"Oh sorry." Despite his apology, the boy wouldn't let go of his sister.

"It's painful." The kitten was twisting her body to free herself.

"Make no sound. Some strangers are in our village." It was no surprise he felt so alert.

"Are they bad people?" Children's questions always went straight to the point.

"Don't worry, brother is here." The shivering reply was not very assuring.

"Are they bad people?" The girl repeated.

"I don't know. Villagers will handle them." The reply was still not very convincing, especially coming from an orphan's mouth.

"Alicia is afraid." The girl nestled closer.

"It'll be over soon. Go back to sleep." The boy said that almost to himself.

"But Alicia can't sleep. Alicia hates strangers." The girl had learned to trust no one beside her brother.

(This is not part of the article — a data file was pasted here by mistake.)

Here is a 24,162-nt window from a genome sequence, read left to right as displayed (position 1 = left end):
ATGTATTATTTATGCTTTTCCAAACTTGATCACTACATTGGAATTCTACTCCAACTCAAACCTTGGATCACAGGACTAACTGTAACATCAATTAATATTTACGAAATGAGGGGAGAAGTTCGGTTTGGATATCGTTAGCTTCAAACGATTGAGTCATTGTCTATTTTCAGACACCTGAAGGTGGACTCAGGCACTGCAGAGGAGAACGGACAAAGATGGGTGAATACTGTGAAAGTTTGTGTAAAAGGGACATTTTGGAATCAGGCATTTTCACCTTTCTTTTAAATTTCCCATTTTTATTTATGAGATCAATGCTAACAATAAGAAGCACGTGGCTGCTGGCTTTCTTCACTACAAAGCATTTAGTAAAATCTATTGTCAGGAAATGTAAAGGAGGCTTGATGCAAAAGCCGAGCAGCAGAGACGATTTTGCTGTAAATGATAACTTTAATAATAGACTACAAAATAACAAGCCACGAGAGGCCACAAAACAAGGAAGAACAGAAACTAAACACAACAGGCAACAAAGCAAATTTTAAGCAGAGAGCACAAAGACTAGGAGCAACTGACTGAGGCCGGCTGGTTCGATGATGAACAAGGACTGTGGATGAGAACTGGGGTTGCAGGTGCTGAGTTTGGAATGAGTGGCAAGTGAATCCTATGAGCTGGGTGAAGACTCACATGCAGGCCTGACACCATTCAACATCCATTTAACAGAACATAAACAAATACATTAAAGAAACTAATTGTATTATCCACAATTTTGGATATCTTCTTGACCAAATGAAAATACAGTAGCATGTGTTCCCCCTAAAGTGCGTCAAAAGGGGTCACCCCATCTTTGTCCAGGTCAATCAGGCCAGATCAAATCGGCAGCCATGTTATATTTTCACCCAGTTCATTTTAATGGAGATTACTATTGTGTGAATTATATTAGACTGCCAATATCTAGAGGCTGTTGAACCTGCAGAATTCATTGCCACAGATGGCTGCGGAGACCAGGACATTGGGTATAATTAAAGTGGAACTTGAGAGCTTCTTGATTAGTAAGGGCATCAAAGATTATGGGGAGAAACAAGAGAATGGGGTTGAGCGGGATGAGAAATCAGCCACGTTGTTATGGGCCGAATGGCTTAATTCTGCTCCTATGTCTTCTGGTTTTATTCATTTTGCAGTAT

The dawn came but the sky did not shine. The pair of hopeless children were left in ignorance and fear, trying to cope with reality as much as they always did. According to the yells of village people and the barking of the neighbor's dogs, the world outside must have been in agitation. Suddenly, the worn-down house became a valuable haven which not only kept the coldness of nature at bay, but also warded off the aggression of the unknown. Like a tired traveler happy to find shelter from the heavy snow, the orphans were content with their hideout. This was a castle without fortification, a stockade without reinforcement, a defense without supplies. When enemies were neither after treasures nor fame, they were after lives. In the children's eyes, killings made no difference: one man's hate was let out, the other man's life was ended; one murder had no more excuses than another. Under this punctured roof through which dim stars could still be counted, the brother was the last stronghold that Alicia believed in. Whatever dread would happen in the next day mattered little, whoever was dear that stayed close to her was her only sun. She hardly imagined how important she was to the only one sharing the same blood with her, her young age hadn't put that much burden on her yet. However, she knew that if her feeble hands were gripping on her brother's arms this firmly, that could only mean he would protect her with all his might and his blood. It was indeed a blessing to be young, as she had only learned how to receive, not how to give. But it was also a curse, when innocence could end in the blink of an eye, and gratefulness could never be returned.